When under the care of a physician, receiving treatment in the ER, or establishing care with a PCP, most people don't ask the physician what degree they have. In fact, many non-medical people and patients are entirely unaware that in the US there are two different medical degrees, MD and DO, and two different paths to becoming a physician. Here are four major differences (and similarities!) between the MD and DO degrees.
MD vs. DO: Admission to Medical School
Regardless of whether a medical school is osteopathic or allopathic, the admissions process is fairly similar. While the application server itself varies (AMCAS vs AACOMAS), the requirements for admission into a DO versus MD program are pretty standard: 4 year BA/BS undergraduate degree, completion of the core prerequisite courses (may vary a bit among institutions but for the most part includes courses such as general chemistry, general biology, organic, etc), volunteer/extracurricular activities, good grades, MCAT scores, leadership, etc.
The mean overall GPA for osteopathic applicants in 2018 according to AACOM was 3.43 (science 3.43, non-science 3.65). The mean overall GPA for allopathic applicants in 2018 was 3.55 (science 3.47, non-science 3.71) according to the AAMC. The mean MCAT for applicants to osteopathic schools in 2018 was 25.62 (old MCAT) and 503.83 (new MCAT). The mean MCAT for accepted applicants to allopathic programs was 511.2. The mean MCAT for accepted applicants to osteopathic programs was 503.1 (2018-2019). Most programs, regardless of MD or DO, want to see that students have shadowed a physician. In particular, most DO programs require applicants to have shadowed DO physicians specifically. Prospective students are perfectly able to apply to both MD and DO programs (and many do!).
MD vs. DO: Medical School Curriculum
Medical school teaches us to be well rounded, competent physicians regardless of the degree earned. Therefore, all US medical students, whether allopathic or osteopathic, will take the core basic science courses (biochemistry, immunology, cardiology, etc) as well as have anatomy labs. However, the structure of these courses tends to vary widely among institutions regardless of the degree program (amount of small group learning, clinical experience in the first two years, lecture style, testing, grading system, etc). The last two years of medical school involve clinical rotations in hospitals/clinics. One of the differences between MD and DO programs is that DO programs incorporate a type of teaching known as Osteopathic Manipulative Medicine (OMM) that will be ingrained throughout the curriculum.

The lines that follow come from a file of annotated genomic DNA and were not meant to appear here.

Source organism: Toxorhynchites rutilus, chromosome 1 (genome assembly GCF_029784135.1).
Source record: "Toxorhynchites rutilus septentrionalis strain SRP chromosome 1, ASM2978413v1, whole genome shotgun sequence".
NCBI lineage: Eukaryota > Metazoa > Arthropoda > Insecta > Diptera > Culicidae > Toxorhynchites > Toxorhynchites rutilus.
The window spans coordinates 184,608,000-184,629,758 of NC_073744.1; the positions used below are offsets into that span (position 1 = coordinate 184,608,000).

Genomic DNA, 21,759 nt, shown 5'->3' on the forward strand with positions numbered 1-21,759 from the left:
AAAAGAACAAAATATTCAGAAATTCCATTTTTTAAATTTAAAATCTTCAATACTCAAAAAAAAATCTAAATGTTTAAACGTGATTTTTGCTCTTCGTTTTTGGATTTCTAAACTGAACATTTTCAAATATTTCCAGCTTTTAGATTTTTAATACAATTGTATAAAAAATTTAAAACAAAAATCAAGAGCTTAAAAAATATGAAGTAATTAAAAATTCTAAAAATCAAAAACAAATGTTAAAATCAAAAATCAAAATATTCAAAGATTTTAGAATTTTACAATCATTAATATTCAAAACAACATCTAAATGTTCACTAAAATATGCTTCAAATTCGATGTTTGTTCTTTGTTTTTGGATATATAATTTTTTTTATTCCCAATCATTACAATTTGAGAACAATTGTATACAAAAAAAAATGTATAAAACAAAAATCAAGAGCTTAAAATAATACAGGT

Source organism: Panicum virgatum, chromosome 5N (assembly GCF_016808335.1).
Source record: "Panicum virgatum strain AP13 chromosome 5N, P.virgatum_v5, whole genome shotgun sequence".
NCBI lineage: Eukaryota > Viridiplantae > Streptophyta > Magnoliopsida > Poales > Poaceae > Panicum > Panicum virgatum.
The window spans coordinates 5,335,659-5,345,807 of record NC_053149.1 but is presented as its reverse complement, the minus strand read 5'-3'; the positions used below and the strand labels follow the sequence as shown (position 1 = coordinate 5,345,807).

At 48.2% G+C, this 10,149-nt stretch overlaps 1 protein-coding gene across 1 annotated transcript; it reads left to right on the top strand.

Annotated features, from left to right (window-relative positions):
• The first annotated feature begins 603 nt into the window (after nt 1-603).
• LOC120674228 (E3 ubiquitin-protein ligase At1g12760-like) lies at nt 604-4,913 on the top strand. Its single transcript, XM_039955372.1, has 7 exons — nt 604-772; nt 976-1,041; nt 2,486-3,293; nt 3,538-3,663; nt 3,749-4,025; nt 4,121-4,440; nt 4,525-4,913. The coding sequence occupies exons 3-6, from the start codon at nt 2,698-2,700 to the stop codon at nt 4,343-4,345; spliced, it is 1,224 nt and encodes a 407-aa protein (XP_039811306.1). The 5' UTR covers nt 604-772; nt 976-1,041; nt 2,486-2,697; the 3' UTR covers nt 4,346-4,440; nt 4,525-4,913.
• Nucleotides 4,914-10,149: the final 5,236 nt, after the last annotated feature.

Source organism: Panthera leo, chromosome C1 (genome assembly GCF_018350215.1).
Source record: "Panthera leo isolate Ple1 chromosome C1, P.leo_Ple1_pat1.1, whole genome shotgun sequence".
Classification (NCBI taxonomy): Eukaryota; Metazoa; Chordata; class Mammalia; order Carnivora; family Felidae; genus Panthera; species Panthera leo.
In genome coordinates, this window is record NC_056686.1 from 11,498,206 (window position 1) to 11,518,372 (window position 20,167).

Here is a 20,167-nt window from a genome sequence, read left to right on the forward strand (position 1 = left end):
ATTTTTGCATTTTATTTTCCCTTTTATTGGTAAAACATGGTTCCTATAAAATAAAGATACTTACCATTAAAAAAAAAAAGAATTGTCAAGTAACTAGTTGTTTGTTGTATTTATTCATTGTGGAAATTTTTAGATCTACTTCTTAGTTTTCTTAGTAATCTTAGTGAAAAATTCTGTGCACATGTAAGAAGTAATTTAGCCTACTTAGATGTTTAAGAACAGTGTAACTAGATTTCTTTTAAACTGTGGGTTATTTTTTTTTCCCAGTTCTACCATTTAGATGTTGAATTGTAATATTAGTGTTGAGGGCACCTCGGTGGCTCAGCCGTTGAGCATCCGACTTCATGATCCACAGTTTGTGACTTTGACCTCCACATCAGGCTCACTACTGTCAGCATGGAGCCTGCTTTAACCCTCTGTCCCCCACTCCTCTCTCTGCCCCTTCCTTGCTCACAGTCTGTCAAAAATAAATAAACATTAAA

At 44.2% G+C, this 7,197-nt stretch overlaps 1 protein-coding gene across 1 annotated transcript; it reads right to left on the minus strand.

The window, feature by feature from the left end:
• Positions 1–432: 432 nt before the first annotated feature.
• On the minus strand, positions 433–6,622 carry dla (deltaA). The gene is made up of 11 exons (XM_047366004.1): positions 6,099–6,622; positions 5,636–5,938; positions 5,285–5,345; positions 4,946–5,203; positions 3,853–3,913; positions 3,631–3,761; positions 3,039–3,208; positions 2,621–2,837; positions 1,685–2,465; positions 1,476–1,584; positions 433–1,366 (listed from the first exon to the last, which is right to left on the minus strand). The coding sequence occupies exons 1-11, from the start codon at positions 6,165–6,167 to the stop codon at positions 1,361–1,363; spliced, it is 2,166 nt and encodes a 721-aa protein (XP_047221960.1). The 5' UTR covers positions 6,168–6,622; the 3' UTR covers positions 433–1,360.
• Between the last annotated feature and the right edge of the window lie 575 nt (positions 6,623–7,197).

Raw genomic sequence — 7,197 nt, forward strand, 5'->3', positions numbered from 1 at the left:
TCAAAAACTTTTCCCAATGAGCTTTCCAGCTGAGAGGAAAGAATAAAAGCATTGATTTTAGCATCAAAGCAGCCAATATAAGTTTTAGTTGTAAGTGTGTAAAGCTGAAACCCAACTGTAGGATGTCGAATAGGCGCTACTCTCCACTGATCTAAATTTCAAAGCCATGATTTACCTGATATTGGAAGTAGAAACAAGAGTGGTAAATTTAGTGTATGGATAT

MD vs. DO: Degree and Exam Prep
MD students take the USMLE exams (Steps 1, 2, and 3) only in order to earn their degree. While DO students may also take these exams, they are also required to take separate board exams known as the COMLEX exams (Levels 1, 2, and 3) in order to earn their DO degree. Many DO students elect to also take the USMLE exams in order to make themselves more competitive/comparable to MD applicants for residency programs, although this is not often required by most residency programs.
MD vs. DO: Post-Medical School Training
After graduating medical school, all graduates, regardless of the MD or DO degree, must complete a residency program in their choice of specialty in order to become board certified in their field and ultimately practice medicine unsupervised. DO and MD students ultimately have the same opportunities when it comes to choosing their career path and specialty (such as becoming a surgeon, ObGyn, family medicine doc, psychiatrist, etc). While some residency programs only accept one degree (such as a few osteopathic only residency programs) or historically tend to accept one type of degree, most US medical residency programs accept applications, and ultimately match, both DO and MD applicants. In general, a candidate's qualifications (such as board scores, research experiences, medical school grades, and letters of recommendations), carry much more weight than one's degree when it comes to matching into a residency program.
The bottom line: at the end of the day, a medical school graduate is a physician, regardless of the MD or DO title.
Interested in learning more about a career in osteopathic or allopathic medicine or how to apply to these programs? Check out the following osteopathic and allopathic programs.